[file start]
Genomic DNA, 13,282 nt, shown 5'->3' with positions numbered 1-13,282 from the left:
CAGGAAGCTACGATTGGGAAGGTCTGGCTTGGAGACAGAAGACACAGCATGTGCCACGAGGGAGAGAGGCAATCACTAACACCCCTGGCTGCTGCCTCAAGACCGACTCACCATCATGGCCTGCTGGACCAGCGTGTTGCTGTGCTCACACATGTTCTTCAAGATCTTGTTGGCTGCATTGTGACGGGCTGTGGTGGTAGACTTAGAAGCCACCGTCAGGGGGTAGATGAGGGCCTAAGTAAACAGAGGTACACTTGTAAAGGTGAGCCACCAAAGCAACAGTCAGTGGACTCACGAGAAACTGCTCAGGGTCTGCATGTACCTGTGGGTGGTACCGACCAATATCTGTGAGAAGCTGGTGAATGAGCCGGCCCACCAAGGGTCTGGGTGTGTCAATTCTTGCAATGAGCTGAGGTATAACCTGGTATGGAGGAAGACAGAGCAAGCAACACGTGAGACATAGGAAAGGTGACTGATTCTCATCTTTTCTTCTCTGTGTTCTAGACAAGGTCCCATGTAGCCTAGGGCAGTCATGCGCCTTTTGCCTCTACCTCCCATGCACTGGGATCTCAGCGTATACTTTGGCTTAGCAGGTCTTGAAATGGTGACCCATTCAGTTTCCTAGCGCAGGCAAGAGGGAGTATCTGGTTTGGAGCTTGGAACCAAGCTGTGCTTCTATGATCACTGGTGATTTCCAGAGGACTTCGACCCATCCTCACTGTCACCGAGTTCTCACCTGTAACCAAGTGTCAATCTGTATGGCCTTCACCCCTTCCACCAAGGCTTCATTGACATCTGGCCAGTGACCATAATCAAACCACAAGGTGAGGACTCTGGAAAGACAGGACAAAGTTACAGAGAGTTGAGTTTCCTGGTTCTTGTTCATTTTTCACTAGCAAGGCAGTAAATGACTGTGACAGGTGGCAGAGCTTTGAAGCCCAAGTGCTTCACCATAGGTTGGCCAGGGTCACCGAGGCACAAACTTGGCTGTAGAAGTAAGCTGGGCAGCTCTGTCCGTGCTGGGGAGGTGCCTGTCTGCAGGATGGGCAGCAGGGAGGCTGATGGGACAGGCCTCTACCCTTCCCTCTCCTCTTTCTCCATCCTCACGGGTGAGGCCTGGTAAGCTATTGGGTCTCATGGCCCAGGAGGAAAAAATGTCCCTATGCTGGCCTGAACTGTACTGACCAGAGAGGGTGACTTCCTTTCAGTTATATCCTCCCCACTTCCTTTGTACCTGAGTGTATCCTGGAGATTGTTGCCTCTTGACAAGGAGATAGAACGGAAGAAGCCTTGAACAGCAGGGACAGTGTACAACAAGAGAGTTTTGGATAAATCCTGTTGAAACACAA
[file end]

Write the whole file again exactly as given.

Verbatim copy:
Genomic DNA, 13,282 nt, shown 5'->3' with positions numbered 1-13,282 from the left:
CAGGAAGCTACGATTGGGAAGGTCTGGCTTGGAGACAGAAGACACAGCATGTGCCACGAGGGAGAGAGGCAATCACTAACACCCCTGGCTGCTGCCTCAAGACCGACTCACCATCATGGCCTGCTGGACCAGCGTGTTGCTGTGCTCACACATGTTCTTCAAGATCTTGTTGGCTGCATTGTGACGGGCTGTGGTGGTAGACTTAGAAGCCACCGTCAGGGGGTAGATGAGGGCCTAAGTAAACAGAGGTACACTTGTAAAGGTGAGCCACCAAAGCAACAGTCAGTGGACTCACGAGAAACTGCTCAGGGTCTGCATGTACCTGTGGGTGGTACCGACCAATATCTGTGAGAAGCTGGTGAATGAGCCGGCCCACCAAGGGTCTGGGTGTGTCAATTCTTGCAATGAGCTGAGGTATAACCTGGTATGGAGGAAGACAGAGCAAGCAACACGTGAGACATAGGAAAGGTGACTGATTCTCATCTTTTCTTCTCTGTGTTCTAGACAAGGTCCCATGTAGCCTAGGGCAGTCATGCGCCTTTTGCCTCTACCTCCCATGCACTGGGATCTCAGCGTATACTTTGGCTTAGCAGGTCTTGAAATGGTGACCCATTCAGTTTCCTAGCGCAGGCAAGAGGGAGTATCTGGTTTGGAGCTTGGAACCAAGCTGTGCTTCTATGATCACTGGTGATTTCCAGAGGACTTCGACCCATCCTCACTGTCACCGAGTTCTCACCTGTAACCAAGTGTCAATCTGTATGGCCTTCACCCCTTCCACCAAGGCTTCATTGACATCTGGCCAGTGACCATAATCAAACCACAAGGTGAGGACTCTGGAAAGACAGGACAAAGTTACAGAGAGTTGAGTTTCCTGGTTCTTGTTCATTTTTCACTAGCAAGGCAGTAAATGACTGTGACAGGTGGCAGAGCTTTGAAGCCCAAGTGCTTCACCATAGGTTGGCCAGGGTCACCGAGGCACAAACTTGGCTGTAGAAGTAAGCTGGGCAGCTCTGTCCGTGCTGGGGAGGTGCCTGTCTGCAGGATGGGCAGCAGGGAGGCTGATGGGACAGGCCTCTACCCTTCCCTCTCCTCTTTCTCCATCCTCACGGGTGAGGCCTGGTAAGCTATTGGGTCTCATGGCCCAGGAGGAAAAAATGTCCCTATGCTGGCCTGAACTGTACTGACCAGAGAGGGTGACTTCCTTTCAGTTATATCCTCCCCACTTCCTTTGTACCTGAGTGTATCCTGGAGATTGTTGCCTCTTGACAAGGAGATAGAACGGAAGAAGCCTTGAACAGCAGGGACAGTGTACAACAAGAGAGTTTTGGATAAATCCTGTTGAAACACAA